The future of grocery shopping might just be a 100-year-old grocery chain with a cult following.
A few weeks ago, a friend posted an Instagram story from inside Aldi, the pioneering discount grocery store that is slated to become the third-largest supermarket chain in the United States. They mentioned that they frequent their local Aldi in Kansas City anytime they need to cheer themselves up.
I recognize this behavior too well. The grocery store became a source of solace for me when I moved to New York after graduating from college in Chicago in 2009. I remember going to Westside Market on 110th and Broadway on the Upper West Side and ogling their prepared dessert fridge. I’d stare for what felt like hours at individual slices of cheesecake (in a variety of flavors—chocolate, strawberry, mango—an array I’d only ever seen on a Cheesecake Factory menu), pies, and cake, realizing the enormity of my newly granted freedom and independence: I’m an adult with a job and money, and I can buy the groceries I want. I could eat a whole cake for dinner if I chose. The aisles of the grocery store were like a red carpet ushering me into the best parts of adulthood.
I’ve since left New York, but the habit has stuck: when I need to shake something loose, when I’m stressed out, or when I just need a reminder of my autonomy, I go to the grocery store. The grocery store itself doesn’t matter, and on a particularly rainy afternoon just before Valentine’s Day, I decided to spend an aimless and uninspired afternoon wandering the aisles of Aldi. And then things got interesting.
Aldi has a massive following, with a growing presence in the United States, where there are 2,100 stores in 38 states operating, but its popularity is extending worldwide. From hundreds of fan accounts on Instagram to Facebook communities dedicated to following the chain’s limited and sometimes nonsensical food and product drops (called “Aldi Deals” or “Aldi Finds,” small-run items shelved in the middle aisles of the store, which superfans colloquially call the “Aisle Of Shame”), Aldi has generated a coterie of shoppers that seems somewhat misaligned with its aesthetics and overall vibe. However, despite the lack of a soundtrack underscoring your shopping experience, the halls of Aldi are filled with joy and a sense of excitement that is made accessible through its lower price points.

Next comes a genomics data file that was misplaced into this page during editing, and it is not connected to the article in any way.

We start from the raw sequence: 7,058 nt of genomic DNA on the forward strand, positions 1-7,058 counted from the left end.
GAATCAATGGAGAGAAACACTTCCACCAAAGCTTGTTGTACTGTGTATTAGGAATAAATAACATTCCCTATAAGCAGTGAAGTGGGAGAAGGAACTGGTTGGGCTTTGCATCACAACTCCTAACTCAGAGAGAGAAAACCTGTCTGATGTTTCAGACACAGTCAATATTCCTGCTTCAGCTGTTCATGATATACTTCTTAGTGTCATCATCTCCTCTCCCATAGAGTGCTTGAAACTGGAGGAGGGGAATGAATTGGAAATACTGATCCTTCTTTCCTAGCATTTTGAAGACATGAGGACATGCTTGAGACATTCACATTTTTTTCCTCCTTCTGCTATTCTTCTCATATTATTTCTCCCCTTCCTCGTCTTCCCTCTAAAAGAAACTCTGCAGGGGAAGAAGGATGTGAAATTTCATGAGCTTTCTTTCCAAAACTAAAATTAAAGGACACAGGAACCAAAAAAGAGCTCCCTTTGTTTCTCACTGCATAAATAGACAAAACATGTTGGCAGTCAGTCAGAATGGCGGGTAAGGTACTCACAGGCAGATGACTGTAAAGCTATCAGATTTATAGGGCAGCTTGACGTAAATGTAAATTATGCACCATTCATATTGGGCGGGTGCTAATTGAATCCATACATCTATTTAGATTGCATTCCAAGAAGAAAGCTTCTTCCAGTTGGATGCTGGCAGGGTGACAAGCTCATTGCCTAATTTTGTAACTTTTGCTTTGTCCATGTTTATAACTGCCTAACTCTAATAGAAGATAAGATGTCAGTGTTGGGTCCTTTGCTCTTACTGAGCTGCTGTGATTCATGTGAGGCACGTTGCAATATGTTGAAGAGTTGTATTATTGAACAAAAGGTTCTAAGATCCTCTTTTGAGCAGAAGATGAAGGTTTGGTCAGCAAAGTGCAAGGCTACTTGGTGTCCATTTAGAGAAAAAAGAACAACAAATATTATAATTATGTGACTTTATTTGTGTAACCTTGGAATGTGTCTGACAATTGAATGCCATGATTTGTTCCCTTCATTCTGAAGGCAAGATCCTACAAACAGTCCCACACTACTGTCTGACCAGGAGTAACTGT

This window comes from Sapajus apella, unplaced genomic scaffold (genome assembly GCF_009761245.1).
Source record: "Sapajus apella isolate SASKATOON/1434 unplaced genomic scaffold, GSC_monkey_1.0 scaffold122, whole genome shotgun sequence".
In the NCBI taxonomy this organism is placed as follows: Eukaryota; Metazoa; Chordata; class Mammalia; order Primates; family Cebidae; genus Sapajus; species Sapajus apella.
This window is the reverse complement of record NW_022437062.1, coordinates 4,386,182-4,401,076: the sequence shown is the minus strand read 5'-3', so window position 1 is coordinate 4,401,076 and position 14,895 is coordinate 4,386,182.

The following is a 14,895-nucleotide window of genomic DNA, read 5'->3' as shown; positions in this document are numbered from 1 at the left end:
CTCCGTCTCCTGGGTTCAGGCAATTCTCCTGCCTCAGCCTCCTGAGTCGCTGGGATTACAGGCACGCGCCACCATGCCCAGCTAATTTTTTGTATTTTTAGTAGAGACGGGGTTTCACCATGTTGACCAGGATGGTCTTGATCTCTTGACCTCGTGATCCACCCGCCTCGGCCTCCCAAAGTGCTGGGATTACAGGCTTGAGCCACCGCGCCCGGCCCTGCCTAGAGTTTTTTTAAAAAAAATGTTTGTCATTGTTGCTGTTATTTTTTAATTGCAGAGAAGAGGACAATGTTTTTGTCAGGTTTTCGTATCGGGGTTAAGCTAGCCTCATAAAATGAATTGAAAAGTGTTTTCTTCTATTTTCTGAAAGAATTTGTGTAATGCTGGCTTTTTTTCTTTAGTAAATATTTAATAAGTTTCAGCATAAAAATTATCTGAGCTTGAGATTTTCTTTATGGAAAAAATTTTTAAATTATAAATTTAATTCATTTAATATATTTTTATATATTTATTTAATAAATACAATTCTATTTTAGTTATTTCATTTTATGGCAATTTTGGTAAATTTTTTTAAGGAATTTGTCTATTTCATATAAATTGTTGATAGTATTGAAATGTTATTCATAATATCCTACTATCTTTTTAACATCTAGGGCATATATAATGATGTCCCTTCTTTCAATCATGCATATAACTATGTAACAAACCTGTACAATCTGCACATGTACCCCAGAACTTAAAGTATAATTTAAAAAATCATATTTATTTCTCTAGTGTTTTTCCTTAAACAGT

If the joy of shopping at Aldi is built on relief and affordability, it’s kindled by chaos.
On the surface, Aldi might not strike you as inspiring cheer or comfort. Anna Albrecht opened a small, neighborhood grocery store in 1913 in a suburb of Essen, a city in western Germany. According to Aldi’s website, “the competition was fierce, so they had to keep prices low.” The discount theme continued when Anna’s two sons, Karl and Theo Albrecht, took over running the store after being conscripted into the German Army in World War II. “Lacking capital, they stocked only a tight selection of home and kitchen staples, such as pasta and soap, planning to widen the offering later,” writes Xan Rice in a Guardian piece about how Aldi—which takes its name from the first two letters of “Albrecht” and “discount”—has transformed grocery shopping in Britain. “But they soon realised that offering a limited selection of cheap, fast-selling goods kept their costs down and the cash flowing, which they could use to invest in new stores.” Unbeknownst to them, they were inventing a whole new category of grocery stores.
Information about Aldi is hard to come by: their website is sparse, and Karl and Theo were notably reclusive up until their respective deaths in 2014 and 2010. Rice’s article attributes that to a 1971 incident when Theo was kidnapped and held in a cupboard for 17 days while a ransom was negotiated. But we do know that their accidental business practice of stocking just a few items and keeping prices low allowed them to expand throughout Germany in the 1950s until the brothers split the company, operating in separate regions of the world, in the early 1960s. Allegedly, the break was over a dispute about whether or not to sell cigarettes.
The brothers split their stores geographically: Theo took Aldi Nord, expanding in Northern Germany and Europe, while Karl took Aldi Süd, expanding in Southern Germany and countries outside the current EU, like Britain, China, and Australia. The two don’t have locations in the same country, save two notable exceptions: Germany, of course, and the United States. In the United States, Aldi Süd is simply known as “Aldi,” and the first location opened in Iowa in 1976. Aldi Nord made its expansion into the country in 1979 by acquiring a small, California-based grocery chain called Trader Joe’s. So, technically, if you’re shopping at Aldi in the United States, you’re enjoying the store as imagined by Karl (he’s the one who supposedly objected to selling cigarettes). Theo’s Trader Joe’s is like a recognizable but distant sibling of Aldi—although distinctly different, the small details of each store, like their in-house brands and limited selection, reveal a common shared history.
An overwhelming array of choices can feel debilitating, something Aldi actively combats with its in-house brands.